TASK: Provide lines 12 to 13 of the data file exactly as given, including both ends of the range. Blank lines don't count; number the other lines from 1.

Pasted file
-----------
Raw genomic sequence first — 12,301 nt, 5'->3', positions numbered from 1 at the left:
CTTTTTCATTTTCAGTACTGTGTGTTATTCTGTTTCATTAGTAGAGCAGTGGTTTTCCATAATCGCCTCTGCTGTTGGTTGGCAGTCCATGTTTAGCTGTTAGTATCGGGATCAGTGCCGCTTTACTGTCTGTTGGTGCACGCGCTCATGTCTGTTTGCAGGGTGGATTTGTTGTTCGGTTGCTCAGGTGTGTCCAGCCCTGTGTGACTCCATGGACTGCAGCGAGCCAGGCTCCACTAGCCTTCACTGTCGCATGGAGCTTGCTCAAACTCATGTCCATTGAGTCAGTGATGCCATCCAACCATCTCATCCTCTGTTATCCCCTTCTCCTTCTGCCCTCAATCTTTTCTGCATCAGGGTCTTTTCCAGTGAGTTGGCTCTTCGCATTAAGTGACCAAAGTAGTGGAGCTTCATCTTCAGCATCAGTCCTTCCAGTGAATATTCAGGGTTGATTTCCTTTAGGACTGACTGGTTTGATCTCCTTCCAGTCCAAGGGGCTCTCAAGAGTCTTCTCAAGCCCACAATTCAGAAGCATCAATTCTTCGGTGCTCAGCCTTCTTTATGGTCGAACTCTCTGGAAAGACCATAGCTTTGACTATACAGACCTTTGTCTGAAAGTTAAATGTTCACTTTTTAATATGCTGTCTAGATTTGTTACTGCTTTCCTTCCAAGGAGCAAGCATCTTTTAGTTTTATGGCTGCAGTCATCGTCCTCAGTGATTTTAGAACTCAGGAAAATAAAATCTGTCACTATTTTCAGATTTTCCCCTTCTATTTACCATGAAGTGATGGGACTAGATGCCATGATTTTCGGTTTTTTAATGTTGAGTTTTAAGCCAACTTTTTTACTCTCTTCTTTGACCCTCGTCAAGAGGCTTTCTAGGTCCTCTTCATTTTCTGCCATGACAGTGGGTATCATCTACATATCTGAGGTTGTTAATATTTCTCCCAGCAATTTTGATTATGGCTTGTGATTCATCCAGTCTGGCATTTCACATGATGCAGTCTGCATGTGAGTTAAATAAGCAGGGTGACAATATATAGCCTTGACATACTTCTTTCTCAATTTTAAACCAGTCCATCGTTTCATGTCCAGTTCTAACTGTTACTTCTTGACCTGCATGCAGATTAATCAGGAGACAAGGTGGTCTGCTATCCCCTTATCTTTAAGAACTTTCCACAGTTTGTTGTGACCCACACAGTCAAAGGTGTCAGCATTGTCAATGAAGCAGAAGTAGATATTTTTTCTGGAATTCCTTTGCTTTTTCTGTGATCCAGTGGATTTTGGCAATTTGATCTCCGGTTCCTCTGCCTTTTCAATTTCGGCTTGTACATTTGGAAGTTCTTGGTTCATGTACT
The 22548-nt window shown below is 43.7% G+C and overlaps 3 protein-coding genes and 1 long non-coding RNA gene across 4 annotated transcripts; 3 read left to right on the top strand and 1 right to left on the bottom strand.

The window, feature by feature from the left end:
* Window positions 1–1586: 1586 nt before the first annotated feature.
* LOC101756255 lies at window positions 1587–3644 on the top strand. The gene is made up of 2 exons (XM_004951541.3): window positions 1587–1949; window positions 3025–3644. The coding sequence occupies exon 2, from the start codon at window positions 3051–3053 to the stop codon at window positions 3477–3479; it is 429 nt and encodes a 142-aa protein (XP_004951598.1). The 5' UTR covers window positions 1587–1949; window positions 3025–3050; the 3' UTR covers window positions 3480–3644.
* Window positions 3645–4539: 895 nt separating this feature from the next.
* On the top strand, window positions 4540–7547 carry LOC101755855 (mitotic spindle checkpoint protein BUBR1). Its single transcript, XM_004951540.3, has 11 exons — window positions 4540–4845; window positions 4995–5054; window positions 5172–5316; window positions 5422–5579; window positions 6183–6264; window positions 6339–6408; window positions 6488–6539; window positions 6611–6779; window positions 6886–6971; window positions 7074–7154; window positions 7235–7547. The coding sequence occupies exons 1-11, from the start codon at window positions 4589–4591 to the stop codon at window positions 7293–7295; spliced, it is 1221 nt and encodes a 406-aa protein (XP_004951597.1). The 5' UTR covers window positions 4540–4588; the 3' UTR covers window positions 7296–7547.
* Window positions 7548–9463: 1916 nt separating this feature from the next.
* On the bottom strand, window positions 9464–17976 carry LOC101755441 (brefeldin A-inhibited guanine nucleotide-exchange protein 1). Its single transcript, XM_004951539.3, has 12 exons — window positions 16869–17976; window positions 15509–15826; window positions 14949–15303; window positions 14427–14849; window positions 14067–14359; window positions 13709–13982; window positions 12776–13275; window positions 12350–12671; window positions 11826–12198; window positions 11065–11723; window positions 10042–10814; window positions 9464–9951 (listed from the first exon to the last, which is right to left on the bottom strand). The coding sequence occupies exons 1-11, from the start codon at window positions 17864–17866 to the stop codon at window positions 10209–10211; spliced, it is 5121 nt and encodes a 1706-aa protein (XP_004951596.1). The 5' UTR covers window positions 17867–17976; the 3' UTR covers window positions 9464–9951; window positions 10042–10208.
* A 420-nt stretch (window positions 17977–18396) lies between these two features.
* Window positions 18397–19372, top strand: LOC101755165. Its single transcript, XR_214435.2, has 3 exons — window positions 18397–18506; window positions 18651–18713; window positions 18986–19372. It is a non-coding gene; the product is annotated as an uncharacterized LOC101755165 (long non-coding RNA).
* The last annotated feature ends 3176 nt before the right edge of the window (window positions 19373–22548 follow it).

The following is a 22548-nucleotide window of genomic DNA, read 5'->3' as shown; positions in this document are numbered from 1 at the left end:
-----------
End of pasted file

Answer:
* Window positions 18397–19372, top strand: LOC101755165. Its single transcript, XR_214435.2, has 3 exons — window positions 18397–18506; window positions 18651–18713; window positions 18986–19372. It is a non-coding gene; the product is annotated as an uncharacterized LOC101755165 (long non-coding RNA).
* The last annotated feature ends 3176 nt before the right edge of the window (window positions 19373–22548 follow it).